The call had crackled over Credle's scanner 13 minutes before as he and fellow paramedic Michael White wrapped up a Sunday morning breakfast at Golden Corral, Credle testified. The 911 operator offered the details: 4-year-old boy. Cardiac arrest. Mother's trying CPR.

As White rushed their ambulance to the remote farmhouse outside Smithfield, Credle said he ticked through a mental list of gear they'd need to revive the boy. Once there, they raced into the Paddocks' house, White nearly tripping over logs and rope on the porch.

They found Rayford Twigg, a volunteer rescue worker, bent over Sean in the dimly lit kitchen, puffing air through the boy's clenched teeth, according to testimony.

Credle testified that he knew there was no hope for Sean when Twigg looked up at him. He knew that look. Utter hopelessness, Credle told jurors.

Sean, dressed in only soiled underwear and a T-shirt, was stiff. Credle couldn't find a pulse. Sean's skin had turned blue. He didn't flinch or blink when paramedics called his name.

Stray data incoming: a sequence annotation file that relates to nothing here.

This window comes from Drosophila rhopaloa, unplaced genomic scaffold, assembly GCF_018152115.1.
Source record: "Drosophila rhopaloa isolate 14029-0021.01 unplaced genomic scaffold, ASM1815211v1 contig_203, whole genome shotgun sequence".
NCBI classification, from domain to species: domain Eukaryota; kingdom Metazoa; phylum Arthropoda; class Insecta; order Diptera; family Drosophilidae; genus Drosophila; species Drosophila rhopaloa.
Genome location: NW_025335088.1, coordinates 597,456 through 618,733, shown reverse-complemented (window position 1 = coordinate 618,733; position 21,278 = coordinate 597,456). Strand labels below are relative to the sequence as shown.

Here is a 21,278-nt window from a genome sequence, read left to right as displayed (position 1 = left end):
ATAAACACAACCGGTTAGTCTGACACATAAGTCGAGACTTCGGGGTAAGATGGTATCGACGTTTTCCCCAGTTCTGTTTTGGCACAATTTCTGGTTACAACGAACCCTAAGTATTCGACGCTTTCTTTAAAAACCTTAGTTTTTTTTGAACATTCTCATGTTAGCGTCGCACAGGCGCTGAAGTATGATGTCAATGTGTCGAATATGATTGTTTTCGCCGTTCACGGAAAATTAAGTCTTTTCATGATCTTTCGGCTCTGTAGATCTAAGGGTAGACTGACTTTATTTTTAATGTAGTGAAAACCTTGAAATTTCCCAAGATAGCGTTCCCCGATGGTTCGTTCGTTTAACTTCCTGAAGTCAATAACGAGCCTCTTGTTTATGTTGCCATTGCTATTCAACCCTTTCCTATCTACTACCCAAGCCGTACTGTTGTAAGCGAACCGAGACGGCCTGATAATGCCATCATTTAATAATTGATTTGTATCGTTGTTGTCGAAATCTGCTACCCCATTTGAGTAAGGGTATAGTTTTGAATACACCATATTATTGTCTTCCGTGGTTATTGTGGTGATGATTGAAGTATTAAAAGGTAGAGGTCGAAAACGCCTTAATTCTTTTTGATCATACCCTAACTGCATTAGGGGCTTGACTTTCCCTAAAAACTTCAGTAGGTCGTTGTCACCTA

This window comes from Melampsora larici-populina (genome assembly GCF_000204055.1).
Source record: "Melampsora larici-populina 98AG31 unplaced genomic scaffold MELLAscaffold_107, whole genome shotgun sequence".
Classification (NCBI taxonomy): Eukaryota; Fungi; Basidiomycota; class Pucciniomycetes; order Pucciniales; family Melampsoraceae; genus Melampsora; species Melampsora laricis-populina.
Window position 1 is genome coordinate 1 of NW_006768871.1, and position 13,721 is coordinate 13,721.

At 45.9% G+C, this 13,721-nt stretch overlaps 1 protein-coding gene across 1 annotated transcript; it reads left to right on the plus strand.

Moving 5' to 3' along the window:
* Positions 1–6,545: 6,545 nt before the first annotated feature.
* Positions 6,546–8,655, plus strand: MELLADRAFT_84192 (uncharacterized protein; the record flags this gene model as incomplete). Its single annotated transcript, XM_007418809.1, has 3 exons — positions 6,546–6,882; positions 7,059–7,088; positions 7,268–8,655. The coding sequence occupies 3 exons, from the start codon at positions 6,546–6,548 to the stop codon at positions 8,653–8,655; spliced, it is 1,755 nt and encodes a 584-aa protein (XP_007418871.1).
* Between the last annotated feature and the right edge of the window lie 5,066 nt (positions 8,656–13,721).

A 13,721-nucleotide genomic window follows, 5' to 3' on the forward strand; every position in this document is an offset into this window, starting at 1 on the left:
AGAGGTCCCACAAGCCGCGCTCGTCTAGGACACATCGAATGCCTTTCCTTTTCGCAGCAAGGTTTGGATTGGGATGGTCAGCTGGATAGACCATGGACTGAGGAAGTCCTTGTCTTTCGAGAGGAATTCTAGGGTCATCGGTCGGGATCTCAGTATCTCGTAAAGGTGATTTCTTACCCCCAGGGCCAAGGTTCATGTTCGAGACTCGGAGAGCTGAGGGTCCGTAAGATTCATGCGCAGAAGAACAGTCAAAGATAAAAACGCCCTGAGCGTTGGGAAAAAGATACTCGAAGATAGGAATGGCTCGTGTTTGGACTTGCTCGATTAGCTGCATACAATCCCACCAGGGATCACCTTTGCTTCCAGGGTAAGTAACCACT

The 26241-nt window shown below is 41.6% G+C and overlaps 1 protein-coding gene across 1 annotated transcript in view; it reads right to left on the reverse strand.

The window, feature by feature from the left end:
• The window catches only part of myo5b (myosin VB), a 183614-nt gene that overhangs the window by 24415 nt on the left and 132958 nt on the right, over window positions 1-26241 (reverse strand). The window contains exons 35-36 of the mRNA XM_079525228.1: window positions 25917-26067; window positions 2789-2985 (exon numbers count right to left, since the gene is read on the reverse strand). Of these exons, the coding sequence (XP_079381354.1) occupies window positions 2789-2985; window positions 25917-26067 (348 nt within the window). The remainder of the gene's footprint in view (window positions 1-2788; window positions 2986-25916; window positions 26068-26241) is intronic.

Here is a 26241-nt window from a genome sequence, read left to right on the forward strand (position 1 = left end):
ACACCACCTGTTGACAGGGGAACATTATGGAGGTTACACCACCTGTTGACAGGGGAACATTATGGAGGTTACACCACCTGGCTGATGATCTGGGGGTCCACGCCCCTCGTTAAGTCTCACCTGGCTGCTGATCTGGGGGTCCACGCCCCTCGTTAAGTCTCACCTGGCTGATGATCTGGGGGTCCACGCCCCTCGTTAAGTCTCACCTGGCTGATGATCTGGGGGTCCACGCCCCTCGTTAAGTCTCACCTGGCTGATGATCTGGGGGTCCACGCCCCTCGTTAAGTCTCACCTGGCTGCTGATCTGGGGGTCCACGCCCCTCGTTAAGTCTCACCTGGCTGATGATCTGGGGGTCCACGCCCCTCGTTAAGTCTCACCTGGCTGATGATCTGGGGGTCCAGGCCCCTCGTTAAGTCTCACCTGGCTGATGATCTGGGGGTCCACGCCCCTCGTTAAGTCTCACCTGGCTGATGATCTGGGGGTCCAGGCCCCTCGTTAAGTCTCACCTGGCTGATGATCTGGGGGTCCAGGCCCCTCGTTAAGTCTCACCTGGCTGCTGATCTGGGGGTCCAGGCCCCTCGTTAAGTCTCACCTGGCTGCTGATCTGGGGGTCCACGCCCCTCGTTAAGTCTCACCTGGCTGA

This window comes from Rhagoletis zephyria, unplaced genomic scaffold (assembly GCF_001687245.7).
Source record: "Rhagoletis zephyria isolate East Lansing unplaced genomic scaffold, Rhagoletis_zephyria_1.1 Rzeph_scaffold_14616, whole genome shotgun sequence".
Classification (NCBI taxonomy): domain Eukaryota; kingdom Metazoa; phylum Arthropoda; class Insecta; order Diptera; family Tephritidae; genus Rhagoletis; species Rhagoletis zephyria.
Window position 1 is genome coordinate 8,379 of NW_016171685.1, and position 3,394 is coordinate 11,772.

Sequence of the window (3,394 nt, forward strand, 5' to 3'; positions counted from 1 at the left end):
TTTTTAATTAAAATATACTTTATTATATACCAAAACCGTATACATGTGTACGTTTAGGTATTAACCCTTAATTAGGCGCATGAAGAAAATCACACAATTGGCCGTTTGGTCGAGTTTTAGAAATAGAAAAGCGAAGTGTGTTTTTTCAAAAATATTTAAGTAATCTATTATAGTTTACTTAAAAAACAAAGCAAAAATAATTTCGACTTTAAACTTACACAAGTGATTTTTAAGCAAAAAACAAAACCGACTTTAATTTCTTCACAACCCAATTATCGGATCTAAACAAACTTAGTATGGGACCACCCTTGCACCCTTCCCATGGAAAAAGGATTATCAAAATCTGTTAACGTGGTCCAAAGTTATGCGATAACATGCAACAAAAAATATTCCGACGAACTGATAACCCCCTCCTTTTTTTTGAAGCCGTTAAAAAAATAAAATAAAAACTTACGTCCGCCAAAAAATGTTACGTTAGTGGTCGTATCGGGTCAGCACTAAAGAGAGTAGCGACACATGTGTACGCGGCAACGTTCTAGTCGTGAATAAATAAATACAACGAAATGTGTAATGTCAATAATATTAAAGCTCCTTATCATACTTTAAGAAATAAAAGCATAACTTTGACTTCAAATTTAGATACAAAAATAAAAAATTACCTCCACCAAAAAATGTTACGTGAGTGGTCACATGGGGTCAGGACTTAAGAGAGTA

Credle told jurors he ordered rescue workers to carry the child to the ambulance. For the family's sake, Credle said they pretended, rushing him to the hospital as if there might be a chance.

At Johnston Memorial Hospital, a doctor said what they all knew: Sean was dead.

A nurse phoned the on-call chaplain to break the news to the Paddocks. He couldn't come, so a doctor asked Credle, an ordained minister, to tell the family the news, he testified.

In the waiting room, Credle said, Johnny Paddock peppered him with questions. Lynn Paddock leaned back into a chair and looked at Credle as if she could see through him, Credle recalled.

"I'm sorry," Credle began.

Credle said he watched Lynn Paddock fold her arms.

"Your child has died," he continued.

Lynn Paddock laced her fingers, Credle testified, and squeezed until her knuckles turned white.

Deputy Reliford had joined Credle to speak with the Paddocks. He'd seen bruises and abrasions covering Sean's body when the emergency room doctor cut his t-shirt off. The doctor urged him to go interview the Paddocks.

Reliford told jurors that Lynn Paddock grew increasingly angry with him and demanded to know why he was asking her so many questions.

Back at the house, Johnston County Sheriff's Deputy Lt. Brian Murphy coaxed the children out of the house and into his patrol car. He said the Paddock's six children sat still and quiet as he tried to make small talk, waiting for detectives to walk back into the house.

mandy.locke@newsobserver.com or (919) 829-8927

2008 May 28